More than 25 states, some in partnership with others, applied for the six test-site slots. But Snyder says winning will be more about political clout rather than the potential for government money in the form of grants, though he says there will likely be an easing of the case-by-case certificate of authorization (COA) process for the winners. Today, only public use and research organizations can gain FAA approval to fly in civilian airspace with a COA, which specifies the mechanical, operational and safety and other parameters required to fly one aircraft type at one location.

Once the FAA finalizes vehicle and pilot certification rules in the coming years, operators—including farmers— will be able to buy approved aircraft and begin flying and maintaining them with qualified operators. The ingredients will be in place first for smaller vehicles, with the U.S. Transportation Department targeting “routine” access to most airspace for certified aircraft weighing less than 55 lb. under line-of-sight control by 2015. Road maps call for an opening up of civilian airspace to larger UAVs in the 2020 timeframe.

To gain experience, in July the FAA approved restricted-category airworthiness certificates to the AeroVironment Puma AE and Insitu ScanEagle, both weighing less than 55 lb., for commercial operations in the Arctic starting in September. Initial flights “went off safely,” according to an FAA spokesman. “We expect these projects will give the FAA and industry needed experience and a path forward to certify UAV for more commercial operations, both in the Arctic and elsewhere,” he says.

Until full access is granted stateside, operators like Snyder will continue to use the unwieldy COA process to fly, although he expects the FAA test-site winners will be granted blanket authority to fly UAVs weighing less than 25 lb. under a single approval.

Snyder currently has three COAs— for the UTC Vireo, Bosh Super Swiper and Condor 2 helicopter—allowing operators to fly them within a 1.5-mi. X 2.5 mi. X 400 ft. volume of airspace centered over the Hyde County Airport and 1,700 acres of corn, wheat, soybeans and cotton. Future plans are to increase the altitude to 1,500 ft. over the airport and as high as 5,500 ft. over 30,000 acres of farmland.

“We are talking with partners that have larger systems that want higher altitudes and longer durations,” he says. “We're not waiting for the FAA [test site] designation as we already have existing COAs at the location and will happily apply for more as industry partners and researchers look for access to airspace and equipment for testing integration concepts (sense-and-avoid) and new applications.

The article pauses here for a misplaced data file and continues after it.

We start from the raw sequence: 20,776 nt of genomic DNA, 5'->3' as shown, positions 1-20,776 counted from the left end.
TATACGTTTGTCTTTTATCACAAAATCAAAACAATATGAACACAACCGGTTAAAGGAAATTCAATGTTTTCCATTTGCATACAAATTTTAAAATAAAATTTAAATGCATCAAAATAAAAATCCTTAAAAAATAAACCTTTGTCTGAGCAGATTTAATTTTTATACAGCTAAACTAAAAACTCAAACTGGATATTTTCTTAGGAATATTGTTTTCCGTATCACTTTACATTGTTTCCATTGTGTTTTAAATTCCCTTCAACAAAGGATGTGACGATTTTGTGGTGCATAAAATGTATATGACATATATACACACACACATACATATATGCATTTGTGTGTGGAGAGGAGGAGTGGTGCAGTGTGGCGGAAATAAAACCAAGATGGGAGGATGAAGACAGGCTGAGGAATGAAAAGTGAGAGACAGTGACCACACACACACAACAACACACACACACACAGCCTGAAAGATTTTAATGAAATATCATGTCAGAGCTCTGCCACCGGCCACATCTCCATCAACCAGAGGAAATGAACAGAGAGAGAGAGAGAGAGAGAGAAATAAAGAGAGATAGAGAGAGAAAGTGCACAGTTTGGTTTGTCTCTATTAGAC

Starting next year, Snyder will begin offering potential customers two levels of membership to use the test site: a $5,000 membership in return for one week on the test range; and a $25,000 membership that comes with two weeks of testing and a membership seat on the NGAT board.

Business partnerships are blooming. Bosh Global Services is signed up as an in-kind partner and several others are on tap, says Snyder. Bosh, maker of the Swiper, Super Swiper and Condor UAVs through its Bosh Technologies subsidiary, is offering its aircraft and expertise in return for the experience gained and potential opportunities to sell its products and services in the agricultural market.

“Partners are providing equipment and staff support so that together we can capture data,” says Snyder. “That data is everything from safe airspace integration, product performance and reliability, to business case analysis.”

On Oct. 23, Bosh Technologies' director of engineering, Andrea Facchinetti, prepared a 9-lb. Super Swiper battery-powered UAV for a demonstration flight at Hyde, with clear skies but winds blowing at 15 kt. and gusting to 30 kt. The UTC Aerospace Systems Vireo had just completed its flight, touching down upright and gently in a mowed field adjacent to the tarmac, a shutter on the camera pod closing to protect the lens.

The Vireo comes with electro-optical, infrared and multispectral cameras carried in a two-axis gimbal pod on its belly. Operators hand-launch the Vireo and provide supervisory control using a tablet computer that shows the position of the vehicle on a map. The hand-launched, battery-powered 3-lb. autonomous aircraft comes with a two-axis gimbaled sensor package with electro-optical, infrared or multi-spectral sensors, data link and ground station. Multi-spectral sensors can measure crop health in terms of hydration, nitrogen content and indications of stress, says Snyder.